In the lineup, the reign of excellence began with Stuart Turner in 2013. Turner transferred to Ole Miss from LSU at Eunice in 2013 and became baseball’s top catcher in his lone season in Oxford, being named the Johnny Bench Award winner. At the plate he hit .374 with 51 RBI and five HRs, and threw out 51 percent of runners behind it, leading the Southeastern Conference in that category. He went on to play in the MLB.

Will Allen, who caught as a sophomore and moved aside for Turner in 2013, returned as the starter in 2014. With big shoes to fill, he became a Johnny Bench Award finalist with a .339 batting average and team-highs with 64 RBIs and 24 doubles.

He hit a walk-off home run in the 10th inning to secure a sweep over UCF early in the season and never looked back. Allen was always big in the clutch and was an electric factory for a team that reached the College World Series.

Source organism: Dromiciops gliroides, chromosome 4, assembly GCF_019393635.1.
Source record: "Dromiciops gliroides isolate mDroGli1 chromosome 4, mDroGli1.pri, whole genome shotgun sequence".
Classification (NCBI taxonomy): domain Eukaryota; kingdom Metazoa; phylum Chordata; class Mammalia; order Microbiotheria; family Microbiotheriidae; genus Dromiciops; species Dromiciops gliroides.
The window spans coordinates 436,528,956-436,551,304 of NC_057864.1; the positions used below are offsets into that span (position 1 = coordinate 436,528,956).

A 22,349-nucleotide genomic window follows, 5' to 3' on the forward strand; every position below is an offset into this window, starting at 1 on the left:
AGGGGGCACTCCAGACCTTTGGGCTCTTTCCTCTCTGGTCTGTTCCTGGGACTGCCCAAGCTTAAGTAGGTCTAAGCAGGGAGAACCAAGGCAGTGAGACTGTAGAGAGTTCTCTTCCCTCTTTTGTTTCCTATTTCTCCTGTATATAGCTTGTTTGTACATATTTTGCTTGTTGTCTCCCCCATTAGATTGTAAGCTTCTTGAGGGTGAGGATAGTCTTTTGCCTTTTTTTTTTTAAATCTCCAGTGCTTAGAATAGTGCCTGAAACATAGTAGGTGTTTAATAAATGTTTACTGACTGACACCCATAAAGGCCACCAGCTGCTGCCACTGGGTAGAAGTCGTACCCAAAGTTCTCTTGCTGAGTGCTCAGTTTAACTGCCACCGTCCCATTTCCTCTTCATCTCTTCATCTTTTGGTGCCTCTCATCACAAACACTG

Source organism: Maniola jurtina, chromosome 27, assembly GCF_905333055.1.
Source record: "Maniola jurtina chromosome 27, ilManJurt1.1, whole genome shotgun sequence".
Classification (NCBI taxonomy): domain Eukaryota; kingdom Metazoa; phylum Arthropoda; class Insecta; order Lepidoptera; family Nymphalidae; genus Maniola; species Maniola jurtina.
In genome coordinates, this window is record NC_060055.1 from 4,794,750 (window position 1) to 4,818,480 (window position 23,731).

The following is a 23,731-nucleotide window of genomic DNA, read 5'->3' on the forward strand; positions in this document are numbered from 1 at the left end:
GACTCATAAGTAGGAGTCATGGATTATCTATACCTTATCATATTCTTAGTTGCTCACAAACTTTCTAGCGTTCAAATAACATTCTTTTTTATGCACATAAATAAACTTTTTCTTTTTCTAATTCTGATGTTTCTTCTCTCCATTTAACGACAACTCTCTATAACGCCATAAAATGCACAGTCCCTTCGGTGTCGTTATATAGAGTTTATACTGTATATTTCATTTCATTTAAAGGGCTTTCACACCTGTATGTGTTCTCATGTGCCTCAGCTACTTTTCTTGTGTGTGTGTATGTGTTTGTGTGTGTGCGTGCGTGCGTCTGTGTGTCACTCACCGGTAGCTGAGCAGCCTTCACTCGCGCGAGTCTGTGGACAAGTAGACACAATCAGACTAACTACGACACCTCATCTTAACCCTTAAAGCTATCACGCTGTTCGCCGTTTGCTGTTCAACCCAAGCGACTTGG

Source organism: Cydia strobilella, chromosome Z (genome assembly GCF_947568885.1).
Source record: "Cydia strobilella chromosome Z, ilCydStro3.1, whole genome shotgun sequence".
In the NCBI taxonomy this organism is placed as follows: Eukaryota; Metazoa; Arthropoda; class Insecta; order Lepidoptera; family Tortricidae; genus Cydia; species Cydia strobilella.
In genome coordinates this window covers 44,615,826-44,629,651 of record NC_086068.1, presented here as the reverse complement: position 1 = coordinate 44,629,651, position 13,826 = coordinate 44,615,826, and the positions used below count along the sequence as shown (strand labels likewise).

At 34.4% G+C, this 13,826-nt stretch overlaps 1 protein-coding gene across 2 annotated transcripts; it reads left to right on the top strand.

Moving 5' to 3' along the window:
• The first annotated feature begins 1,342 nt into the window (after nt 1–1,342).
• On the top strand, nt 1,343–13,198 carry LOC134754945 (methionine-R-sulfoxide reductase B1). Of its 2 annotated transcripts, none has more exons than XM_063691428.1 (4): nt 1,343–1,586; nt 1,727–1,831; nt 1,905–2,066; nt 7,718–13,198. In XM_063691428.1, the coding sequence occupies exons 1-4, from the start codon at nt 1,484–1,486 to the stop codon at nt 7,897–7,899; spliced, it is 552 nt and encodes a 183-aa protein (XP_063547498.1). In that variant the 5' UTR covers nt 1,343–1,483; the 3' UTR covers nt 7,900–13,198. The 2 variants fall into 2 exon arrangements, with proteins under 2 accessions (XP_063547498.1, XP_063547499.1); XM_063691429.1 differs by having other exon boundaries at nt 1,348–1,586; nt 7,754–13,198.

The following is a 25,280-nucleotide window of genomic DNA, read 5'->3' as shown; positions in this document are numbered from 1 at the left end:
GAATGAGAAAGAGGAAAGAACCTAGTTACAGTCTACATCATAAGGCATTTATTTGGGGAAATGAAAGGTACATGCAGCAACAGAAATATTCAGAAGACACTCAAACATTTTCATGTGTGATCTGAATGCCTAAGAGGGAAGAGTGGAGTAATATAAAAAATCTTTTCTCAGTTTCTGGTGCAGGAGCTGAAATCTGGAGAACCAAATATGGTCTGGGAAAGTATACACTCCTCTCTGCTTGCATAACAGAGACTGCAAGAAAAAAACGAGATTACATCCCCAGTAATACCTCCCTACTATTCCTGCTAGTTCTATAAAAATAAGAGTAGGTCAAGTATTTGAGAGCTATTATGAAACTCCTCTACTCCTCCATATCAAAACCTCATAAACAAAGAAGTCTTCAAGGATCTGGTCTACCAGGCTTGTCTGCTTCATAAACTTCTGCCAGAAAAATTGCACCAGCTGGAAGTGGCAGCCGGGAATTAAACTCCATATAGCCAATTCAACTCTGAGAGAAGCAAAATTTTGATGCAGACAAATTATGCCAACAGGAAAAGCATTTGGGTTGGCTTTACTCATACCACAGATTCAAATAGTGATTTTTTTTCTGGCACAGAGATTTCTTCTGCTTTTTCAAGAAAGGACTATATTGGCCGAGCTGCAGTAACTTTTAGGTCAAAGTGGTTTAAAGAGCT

The three catchers that followed Allen carved quality careers of their own. Henri Lartigue was a Johnny Bench Award semifinalist in 2016 and is quickly rising through the ranks of the Philadelphia Phillies organization, Nick Fortes won the starting job over a blue-chip prospect in 2018 and was also a Johnny Bench Award semifinalist before being drafted in the fourth round of the MLB Draft, and Cooper Johnson ended his career as the Rebels’ most sought-after MLB defensive catcher ever.

Lartigue threw out 13 baserunners throughout the 2016 season and led Ole Miss with a .353 batting average, while Fortes hit .319 with 11 home runs and 12 doubles in his place. Both guys could really crush the ball when a pitcher left one hanging.